Washington, DC – It has been a hectic few weeks, as yet again another scandal is unfolding on Capitol Hill. The events surround an investigation into deliberate manipulation of intelligence reports by senior officials within the US Central Command (CENTCOM) sent to the Pentagon. On 9/9/2015, Shane Harris and Nancy Youssef of the Daily Beast originally reported:
“More than 50 intelligence analysts working out of the U.S. military’s Central Command have formally complained that their reports on ISIS and al Qaeda’s branch in Syria were being inappropriately altered by senior officials….Two senior analysts at CENTCOM signed a written complaint sent to the Defense Department inspector general in July alleging that the reports, some of which were briefed to President Obama, portrayed the terror groups as weaker than the analysts believe they are. The reports were changed by CENTCOM higher-ups to adhere to the administration’s public line that the U.S. is winning the battle against ISIS and al Nusra, al Qaeda’s branch in Syria, the analysts claim….That complaint was supported by 50 other analysts, some of whom have complained about politicizing of intelligence reports for months.”
Under the protection of anonymity, one analyst told The New York Times, “the senior intelligence officers are flipping everything on its head… the complaints involve the highest-ranking officials in CENTCOM’s intelligence unit, run by Army Maj. Gen. Steven R. Grove.” As a result of their actions, the Department of Defense Inspector General has launched an official investigation into the alleged manipulation of evidence by CENTCOM.
Last Tuesday, 9/15/2015, a spokesperson representing the pentagon and the inspector general, Bridget Serchak stated, “The investigation will address whether there was any falsification, distortion, delay, suppression or improper modification of intelligence information.” She went on to say the pentagon will also investigate any and all, “personal accountability for any misconduct or failure to follow established processes.”
In response to the investigation and comments made by Mrs. Serchak, a CENTCOM representative, Col. Patrick S. Ryder stated, “many different intelligence agencies provide assessments to policy makers, all derived from a wide range of sources, the system is structured to guard against any single report or opinion unduly influencing leaders and decision makers.” Mr. Ryder went on to add “the inspector general has a responsibility to investigate all allegations” but that he “cannot comment on an ongoing investigation.”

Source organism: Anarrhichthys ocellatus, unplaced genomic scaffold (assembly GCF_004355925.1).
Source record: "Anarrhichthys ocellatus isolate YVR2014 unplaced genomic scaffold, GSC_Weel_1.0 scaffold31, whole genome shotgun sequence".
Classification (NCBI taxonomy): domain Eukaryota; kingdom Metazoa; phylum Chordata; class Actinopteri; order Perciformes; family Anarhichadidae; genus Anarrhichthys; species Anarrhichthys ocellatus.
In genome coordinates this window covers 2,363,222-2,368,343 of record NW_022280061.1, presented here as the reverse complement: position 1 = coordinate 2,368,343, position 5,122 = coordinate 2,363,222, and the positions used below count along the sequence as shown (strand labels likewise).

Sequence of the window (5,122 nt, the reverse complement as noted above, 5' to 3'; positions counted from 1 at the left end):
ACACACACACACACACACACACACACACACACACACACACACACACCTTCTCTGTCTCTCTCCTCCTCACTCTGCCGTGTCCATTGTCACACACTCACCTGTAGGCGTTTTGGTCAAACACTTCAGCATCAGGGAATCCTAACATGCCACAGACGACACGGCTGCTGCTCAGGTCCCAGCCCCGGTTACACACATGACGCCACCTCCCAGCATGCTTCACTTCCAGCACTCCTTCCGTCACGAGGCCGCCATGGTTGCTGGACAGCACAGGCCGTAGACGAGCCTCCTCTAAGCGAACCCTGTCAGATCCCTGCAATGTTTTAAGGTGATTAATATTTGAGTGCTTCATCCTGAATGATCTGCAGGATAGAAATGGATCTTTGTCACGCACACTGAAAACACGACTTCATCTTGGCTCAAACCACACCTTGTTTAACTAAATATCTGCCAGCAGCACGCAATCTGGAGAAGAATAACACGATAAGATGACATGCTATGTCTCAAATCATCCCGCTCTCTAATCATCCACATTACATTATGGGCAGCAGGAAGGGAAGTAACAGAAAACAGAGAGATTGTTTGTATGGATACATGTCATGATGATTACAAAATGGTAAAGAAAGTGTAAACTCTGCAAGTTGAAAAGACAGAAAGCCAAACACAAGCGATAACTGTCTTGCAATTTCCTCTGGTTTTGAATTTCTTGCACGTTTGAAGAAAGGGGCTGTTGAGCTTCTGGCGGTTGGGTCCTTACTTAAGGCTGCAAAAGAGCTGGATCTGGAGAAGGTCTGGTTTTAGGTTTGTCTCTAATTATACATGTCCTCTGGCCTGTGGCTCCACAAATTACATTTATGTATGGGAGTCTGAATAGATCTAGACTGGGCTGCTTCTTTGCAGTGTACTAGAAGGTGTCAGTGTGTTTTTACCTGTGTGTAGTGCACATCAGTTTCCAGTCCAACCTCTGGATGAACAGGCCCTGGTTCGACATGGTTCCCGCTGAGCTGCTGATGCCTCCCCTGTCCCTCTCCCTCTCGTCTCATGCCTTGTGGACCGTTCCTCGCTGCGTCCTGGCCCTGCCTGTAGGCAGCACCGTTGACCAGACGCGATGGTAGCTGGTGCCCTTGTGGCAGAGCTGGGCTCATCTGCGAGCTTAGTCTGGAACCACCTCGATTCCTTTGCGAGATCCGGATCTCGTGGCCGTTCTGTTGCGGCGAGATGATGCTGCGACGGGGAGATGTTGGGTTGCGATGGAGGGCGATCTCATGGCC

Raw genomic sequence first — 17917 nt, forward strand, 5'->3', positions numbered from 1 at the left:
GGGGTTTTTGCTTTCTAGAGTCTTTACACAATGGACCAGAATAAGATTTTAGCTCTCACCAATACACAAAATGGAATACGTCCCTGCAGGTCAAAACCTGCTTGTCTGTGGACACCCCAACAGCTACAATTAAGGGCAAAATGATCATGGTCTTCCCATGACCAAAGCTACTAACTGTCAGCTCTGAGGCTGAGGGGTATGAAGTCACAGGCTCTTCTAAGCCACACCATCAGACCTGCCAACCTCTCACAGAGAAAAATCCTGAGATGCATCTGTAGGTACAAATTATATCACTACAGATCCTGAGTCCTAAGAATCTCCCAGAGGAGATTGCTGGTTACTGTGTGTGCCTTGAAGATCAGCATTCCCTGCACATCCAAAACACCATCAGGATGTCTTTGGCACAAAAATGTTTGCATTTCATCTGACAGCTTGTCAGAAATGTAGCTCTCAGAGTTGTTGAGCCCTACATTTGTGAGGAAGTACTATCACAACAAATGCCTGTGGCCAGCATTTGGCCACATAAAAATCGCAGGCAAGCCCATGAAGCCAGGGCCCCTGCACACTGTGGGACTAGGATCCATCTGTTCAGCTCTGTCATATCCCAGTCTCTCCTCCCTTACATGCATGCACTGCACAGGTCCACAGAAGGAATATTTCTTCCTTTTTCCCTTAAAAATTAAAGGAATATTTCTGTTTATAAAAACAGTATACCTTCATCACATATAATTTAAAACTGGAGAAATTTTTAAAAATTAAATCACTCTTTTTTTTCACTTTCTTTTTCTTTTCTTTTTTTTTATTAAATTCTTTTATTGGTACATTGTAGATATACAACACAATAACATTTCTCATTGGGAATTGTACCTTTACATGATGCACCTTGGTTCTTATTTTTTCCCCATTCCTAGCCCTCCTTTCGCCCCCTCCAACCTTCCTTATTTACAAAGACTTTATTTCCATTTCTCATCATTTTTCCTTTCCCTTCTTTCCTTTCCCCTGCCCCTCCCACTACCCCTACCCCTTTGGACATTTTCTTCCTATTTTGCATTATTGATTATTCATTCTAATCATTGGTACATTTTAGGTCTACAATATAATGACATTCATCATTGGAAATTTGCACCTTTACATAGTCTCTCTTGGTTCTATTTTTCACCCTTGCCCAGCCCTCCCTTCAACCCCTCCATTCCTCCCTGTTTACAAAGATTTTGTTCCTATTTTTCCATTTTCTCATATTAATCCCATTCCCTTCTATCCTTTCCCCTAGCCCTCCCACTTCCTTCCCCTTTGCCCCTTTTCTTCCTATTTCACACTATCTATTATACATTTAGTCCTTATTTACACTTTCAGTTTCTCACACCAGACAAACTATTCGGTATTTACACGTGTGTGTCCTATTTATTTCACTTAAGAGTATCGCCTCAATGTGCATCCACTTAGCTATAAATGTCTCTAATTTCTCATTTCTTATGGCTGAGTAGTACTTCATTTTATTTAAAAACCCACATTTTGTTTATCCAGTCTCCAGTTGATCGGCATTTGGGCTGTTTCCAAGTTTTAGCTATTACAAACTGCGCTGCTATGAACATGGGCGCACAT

This past Friday, 9/18/2015, pentagon investigators held a conference with congress to discuss concerns, answer questions and loosely discuss protocol surrounding the recent media reports and subsequent investigation of CENTCOM and senior officials. In a meeting with the Senate’s Armed Services Committee, Llyod Austin, commander of the United States Central Command, presented a somewhat mixed message. In response to questions about the U.S. efforts in Syria, Austin said that of the original 54 United States-trained Syrian refugee fighters, “only 4 or 5 remained.” In response to United States efforts on the ground in Iraq, Mr. Austin stated that U.S. forces, “are making a difference, but until the Iraqis commit to a more rapid force generation, gains will likely remain limited.” Adding to the mixed messages set forth in his testimony, General Austin stated that the U.S., “won’t reach the goal we initially established for ourselves,” but later added that he still believes that efforts in the region are, “on track.”
Just this past weekend it was announced that in the Fall of 2015, John Allen will be stepping down from his position as envoy to the global coalition against the Islamic State. The news it not terribly surprising to those paying attention, as John’s wife remains in fading medical condition and he has already served for a full year after initially agreeing to stay on for just 6 months. But given recent turmoil on Capitol Hill, the new Pentagon investigation and allegations flying around intelligence communities, this resignation could not have come at a worse time. In a statement over the weekend, Mr. Allen reminisced, “Where we were a year ago today, I wasn’t sure how it was going to unfold. It was not clear to me even that Iraq would survive this. In the intervening months, we’ve seen remarkable progress in many respects.”
The situation in Washington remains fluid and the fight against the Islamic State is far from over. The messages coming from the highest levels of communication remain clear that the effort is ongoing, the United States is making progress, but we still have much work to do. Where do we go from here? What will the Pentagons investigation reveal? What is the next strategic move to make in Iraq and Syria? All the world is waiting to find out.